March 19, 2008

Reading List : Invitation Wording & Etiquette

As a stationer, I am often asked to guide customers through the sometimes daunting task of wording their invitations. My approach to invitation etiquette: know the rules so you can decide when to bend them. It helps to have some time-honored references to turn to. That said, here are some of my favorite resources.

The Wedding Invitation Handbook, by Julie Holcomb
Indispensable. I turn to this book regularly for it's balance of traditional etiquette and contemporary style. In addition to providing sample wording for all types of situations, this book reinforces the idea that it's o.k. to bend the rules when the situation calls for it. It's also one of the first mainstream invitation guides I know of to provide sample wording for commitment ceremonies. Available from Plus And Press.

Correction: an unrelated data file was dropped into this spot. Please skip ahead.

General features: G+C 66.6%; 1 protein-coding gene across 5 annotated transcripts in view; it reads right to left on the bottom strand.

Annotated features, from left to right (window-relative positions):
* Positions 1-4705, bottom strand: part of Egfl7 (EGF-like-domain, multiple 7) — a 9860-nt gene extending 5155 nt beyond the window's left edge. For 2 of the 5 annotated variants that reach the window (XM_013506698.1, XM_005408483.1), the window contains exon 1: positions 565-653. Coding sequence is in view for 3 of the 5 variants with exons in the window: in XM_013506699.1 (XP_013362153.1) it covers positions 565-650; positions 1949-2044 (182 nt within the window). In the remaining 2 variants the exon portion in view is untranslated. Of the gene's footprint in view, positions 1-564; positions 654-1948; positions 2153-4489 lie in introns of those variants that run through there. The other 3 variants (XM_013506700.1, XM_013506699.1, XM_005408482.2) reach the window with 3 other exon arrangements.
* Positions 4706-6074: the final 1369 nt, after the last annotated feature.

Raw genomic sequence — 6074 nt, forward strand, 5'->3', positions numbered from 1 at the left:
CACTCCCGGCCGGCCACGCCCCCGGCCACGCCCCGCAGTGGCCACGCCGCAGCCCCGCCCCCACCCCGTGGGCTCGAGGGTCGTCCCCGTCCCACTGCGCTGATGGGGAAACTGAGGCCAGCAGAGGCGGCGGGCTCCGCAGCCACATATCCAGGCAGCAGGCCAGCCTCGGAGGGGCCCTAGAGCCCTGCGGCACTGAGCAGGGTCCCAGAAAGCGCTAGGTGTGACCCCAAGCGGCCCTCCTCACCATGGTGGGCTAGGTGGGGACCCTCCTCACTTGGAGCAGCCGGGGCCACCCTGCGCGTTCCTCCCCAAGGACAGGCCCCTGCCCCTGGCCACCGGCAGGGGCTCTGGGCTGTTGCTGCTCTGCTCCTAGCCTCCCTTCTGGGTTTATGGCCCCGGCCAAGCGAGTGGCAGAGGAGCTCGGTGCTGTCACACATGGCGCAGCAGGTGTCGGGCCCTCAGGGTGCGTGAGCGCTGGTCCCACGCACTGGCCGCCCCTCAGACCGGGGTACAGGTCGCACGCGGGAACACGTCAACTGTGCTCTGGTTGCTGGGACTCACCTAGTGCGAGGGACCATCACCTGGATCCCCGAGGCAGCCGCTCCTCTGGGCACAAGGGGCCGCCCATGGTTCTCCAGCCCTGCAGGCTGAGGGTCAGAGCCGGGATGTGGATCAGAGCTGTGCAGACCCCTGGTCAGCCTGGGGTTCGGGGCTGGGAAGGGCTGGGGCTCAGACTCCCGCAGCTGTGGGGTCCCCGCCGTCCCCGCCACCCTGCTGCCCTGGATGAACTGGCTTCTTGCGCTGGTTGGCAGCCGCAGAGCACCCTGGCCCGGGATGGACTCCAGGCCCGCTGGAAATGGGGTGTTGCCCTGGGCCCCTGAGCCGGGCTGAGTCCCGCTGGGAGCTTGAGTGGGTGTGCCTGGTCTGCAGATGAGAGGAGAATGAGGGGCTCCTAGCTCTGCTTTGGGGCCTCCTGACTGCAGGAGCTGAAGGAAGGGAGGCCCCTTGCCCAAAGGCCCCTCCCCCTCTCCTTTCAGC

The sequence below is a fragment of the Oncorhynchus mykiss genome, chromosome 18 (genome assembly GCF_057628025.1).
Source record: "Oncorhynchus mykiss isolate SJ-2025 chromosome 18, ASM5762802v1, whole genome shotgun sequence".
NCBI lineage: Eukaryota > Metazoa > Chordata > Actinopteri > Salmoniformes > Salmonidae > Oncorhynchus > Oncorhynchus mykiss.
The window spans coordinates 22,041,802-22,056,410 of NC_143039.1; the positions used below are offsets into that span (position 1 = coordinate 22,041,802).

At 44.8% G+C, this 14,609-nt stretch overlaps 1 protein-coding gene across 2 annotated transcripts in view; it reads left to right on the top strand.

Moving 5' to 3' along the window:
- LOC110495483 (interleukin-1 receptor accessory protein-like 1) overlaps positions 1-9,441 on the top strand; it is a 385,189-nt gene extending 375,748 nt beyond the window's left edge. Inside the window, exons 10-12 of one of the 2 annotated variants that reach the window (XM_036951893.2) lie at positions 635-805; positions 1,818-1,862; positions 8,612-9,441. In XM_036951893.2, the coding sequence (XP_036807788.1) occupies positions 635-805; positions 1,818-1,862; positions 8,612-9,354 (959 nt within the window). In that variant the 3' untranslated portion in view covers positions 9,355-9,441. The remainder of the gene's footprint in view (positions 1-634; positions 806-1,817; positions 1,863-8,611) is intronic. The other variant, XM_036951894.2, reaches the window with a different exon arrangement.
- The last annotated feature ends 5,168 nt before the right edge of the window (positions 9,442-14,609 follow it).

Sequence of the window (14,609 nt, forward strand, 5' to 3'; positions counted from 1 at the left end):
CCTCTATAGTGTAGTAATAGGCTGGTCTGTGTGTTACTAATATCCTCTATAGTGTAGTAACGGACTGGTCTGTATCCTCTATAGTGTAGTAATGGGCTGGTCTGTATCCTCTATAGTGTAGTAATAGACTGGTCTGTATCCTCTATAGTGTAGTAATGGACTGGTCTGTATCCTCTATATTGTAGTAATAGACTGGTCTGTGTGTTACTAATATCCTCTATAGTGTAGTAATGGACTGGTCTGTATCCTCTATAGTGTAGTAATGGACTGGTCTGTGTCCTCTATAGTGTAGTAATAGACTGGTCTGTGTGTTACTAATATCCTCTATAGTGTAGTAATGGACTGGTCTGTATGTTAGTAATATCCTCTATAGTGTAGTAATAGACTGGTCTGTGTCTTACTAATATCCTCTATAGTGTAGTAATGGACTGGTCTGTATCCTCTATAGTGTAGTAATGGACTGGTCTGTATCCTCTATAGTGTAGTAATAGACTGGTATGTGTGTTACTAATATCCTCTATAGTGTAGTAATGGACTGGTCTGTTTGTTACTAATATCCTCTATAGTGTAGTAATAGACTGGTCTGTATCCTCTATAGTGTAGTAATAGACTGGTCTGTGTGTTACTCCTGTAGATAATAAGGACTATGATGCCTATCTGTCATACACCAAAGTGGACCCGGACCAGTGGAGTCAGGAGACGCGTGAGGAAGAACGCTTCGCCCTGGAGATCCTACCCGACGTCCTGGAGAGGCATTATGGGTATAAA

Crane's Wedding Blue Book
A wonderful reference for traditional wording and etiquette. It is particularly helpful with diplomatic and military titles. I bought mine at Kate's Paperie in New York, however this title is very common and should be available at any well-stocked bookseller. (Crane's also reproduces most of the content on their own website,

Emily Post's Etiquette, by Peggy Post
A great all-around etiquette guide. Skip the abbreviated wedding version - this is a general reference every well-mannered household should own. The current 17th edition is available from

Wedding Invitations, by Jennifer Cegielski
I often recommend this beautifully illustrated book to anyone who is just beginning their invitation search because it does a wonderful job of explaining the many printing, paper and style options used for modern wedding invitations and offers sound advice on what to expect from your stationer. This guide also includes more information than most about how to address, assemble and mail your invitations. Also available from